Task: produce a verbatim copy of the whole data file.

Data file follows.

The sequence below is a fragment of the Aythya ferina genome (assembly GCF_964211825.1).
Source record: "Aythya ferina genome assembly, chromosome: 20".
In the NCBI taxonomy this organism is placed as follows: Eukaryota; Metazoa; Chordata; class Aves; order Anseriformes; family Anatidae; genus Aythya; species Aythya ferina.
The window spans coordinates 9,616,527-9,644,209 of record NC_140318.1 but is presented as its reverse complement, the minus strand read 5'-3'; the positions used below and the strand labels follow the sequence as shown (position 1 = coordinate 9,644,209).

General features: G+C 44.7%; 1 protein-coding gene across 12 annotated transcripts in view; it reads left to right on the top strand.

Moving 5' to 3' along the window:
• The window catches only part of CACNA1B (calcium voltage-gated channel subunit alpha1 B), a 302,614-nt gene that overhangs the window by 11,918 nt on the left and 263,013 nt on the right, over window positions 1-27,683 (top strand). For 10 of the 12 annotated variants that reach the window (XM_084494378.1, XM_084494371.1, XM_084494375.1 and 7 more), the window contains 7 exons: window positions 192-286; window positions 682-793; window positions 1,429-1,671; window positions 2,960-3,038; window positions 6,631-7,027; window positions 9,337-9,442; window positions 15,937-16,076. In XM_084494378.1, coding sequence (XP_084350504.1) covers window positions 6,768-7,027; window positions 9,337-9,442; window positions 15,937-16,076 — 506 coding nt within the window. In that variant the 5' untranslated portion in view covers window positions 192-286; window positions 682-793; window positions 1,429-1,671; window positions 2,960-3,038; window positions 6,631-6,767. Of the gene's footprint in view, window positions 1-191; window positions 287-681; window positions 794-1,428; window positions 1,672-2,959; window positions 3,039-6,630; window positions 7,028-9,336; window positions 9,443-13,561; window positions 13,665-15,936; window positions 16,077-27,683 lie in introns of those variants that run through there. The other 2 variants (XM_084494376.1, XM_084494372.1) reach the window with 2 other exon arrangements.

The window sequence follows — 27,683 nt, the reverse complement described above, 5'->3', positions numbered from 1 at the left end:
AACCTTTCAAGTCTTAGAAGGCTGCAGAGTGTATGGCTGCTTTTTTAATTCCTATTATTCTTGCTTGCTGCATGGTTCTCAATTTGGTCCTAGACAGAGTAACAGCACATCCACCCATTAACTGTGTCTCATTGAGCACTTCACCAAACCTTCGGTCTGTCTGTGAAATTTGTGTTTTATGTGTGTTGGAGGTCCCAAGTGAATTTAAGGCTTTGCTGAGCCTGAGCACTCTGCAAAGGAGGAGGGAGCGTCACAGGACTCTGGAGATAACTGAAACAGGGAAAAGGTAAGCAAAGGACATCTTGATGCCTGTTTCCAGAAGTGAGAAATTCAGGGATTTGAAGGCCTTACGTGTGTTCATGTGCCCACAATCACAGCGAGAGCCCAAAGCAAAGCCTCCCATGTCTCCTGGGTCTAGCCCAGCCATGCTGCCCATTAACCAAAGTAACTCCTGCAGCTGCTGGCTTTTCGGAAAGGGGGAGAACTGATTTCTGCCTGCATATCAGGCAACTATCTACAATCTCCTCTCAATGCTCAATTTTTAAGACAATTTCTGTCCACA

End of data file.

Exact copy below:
The sequence below is a fragment of the Aythya ferina genome (assembly GCF_964211825.1).
Source record: "Aythya ferina genome assembly, chromosome: 20".
In the NCBI taxonomy this organism is placed as follows: Eukaryota; Metazoa; Chordata; class Aves; order Anseriformes; family Anatidae; genus Aythya; species Aythya ferina.
The window spans coordinates 9,616,527-9,644,209 of record NC_140318.1 but is presented as its reverse complement, the minus strand read 5'-3'; the positions used below and the strand labels follow the sequence as shown (position 1 = coordinate 9,644,209).

General features: G+C 44.7%; 1 protein-coding gene across 12 annotated transcripts in view; it reads left to right on the top strand.

Moving 5' to 3' along the window:
• The window catches only part of CACNA1B (calcium voltage-gated channel subunit alpha1 B), a 302,614-nt gene that overhangs the window by 11,918 nt on the left and 263,013 nt on the right, over window positions 1-27,683 (top strand). For 10 of the 12 annotated variants that reach the window (XM_084494378.1, XM_084494371.1, XM_084494375.1 and 7 more), the window contains 7 exons: window positions 192-286; window positions 682-793; window positions 1,429-1,671; window positions 2,960-3,038; window positions 6,631-7,027; window positions 9,337-9,442; window positions 15,937-16,076. In XM_084494378.1, coding sequence (XP_084350504.1) covers window positions 6,768-7,027; window positions 9,337-9,442; window positions 15,937-16,076 — 506 coding nt within the window. In that variant the 5' untranslated portion in view covers window positions 192-286; window positions 682-793; window positions 1,429-1,671; window positions 2,960-3,038; window positions 6,631-6,767. Of the gene's footprint in view, window positions 1-191; window positions 287-681; window positions 794-1,428; window positions 1,672-2,959; window positions 3,039-6,630; window positions 7,028-9,336; window positions 9,443-13,561; window positions 13,665-15,936; window positions 16,077-27,683 lie in introns of those variants that run through there. The other 2 variants (XM_084494376.1, XM_084494372.1) reach the window with 2 other exon arrangements.

The window sequence follows — 27,683 nt, the reverse complement described above, 5'->3', positions numbered from 1 at the left end:
AACCTTTCAAGTCTTAGAAGGCTGCAGAGTGTATGGCTGCTTTTTTAATTCCTATTATTCTTGCTTGCTGCATGGTTCTCAATTTGGTCCTAGACAGAGTAACAGCACATCCACCCATTAACTGTGTCTCATTGAGCACTTCACCAAACCTTCGGTCTGTCTGTGAAATTTGTGTTTTATGTGTGTTGGAGGTCCCAAGTGAATTTAAGGCTTTGCTGAGCCTGAGCACTCTGCAAAGGAGGAGGGAGCGTCACAGGACTCTGGAGATAACTGAAACAGGGAAAAGGTAAGCAAAGGACATCTTGATGCCTGTTTCCAGAAGTGAGAAATTCAGGGATTTGAAGGCCTTACGTGTGTTCATGTGCCCACAATCACAGCGAGAGCCCAAAGCAAAGCCTCCCATGTCTCCTGGGTCTAGCCCAGCCATGCTGCCCATTAACCAAAGTAACTCCTGCAGCTGCTGGCTTTTCGGAAAGGGGGAGAACTGATTTCTGCCTGCATATCAGGCAACTATCTACAATCTCCTCTCAATGCTCAATTTTTAAGACAATTTCTGTCCACA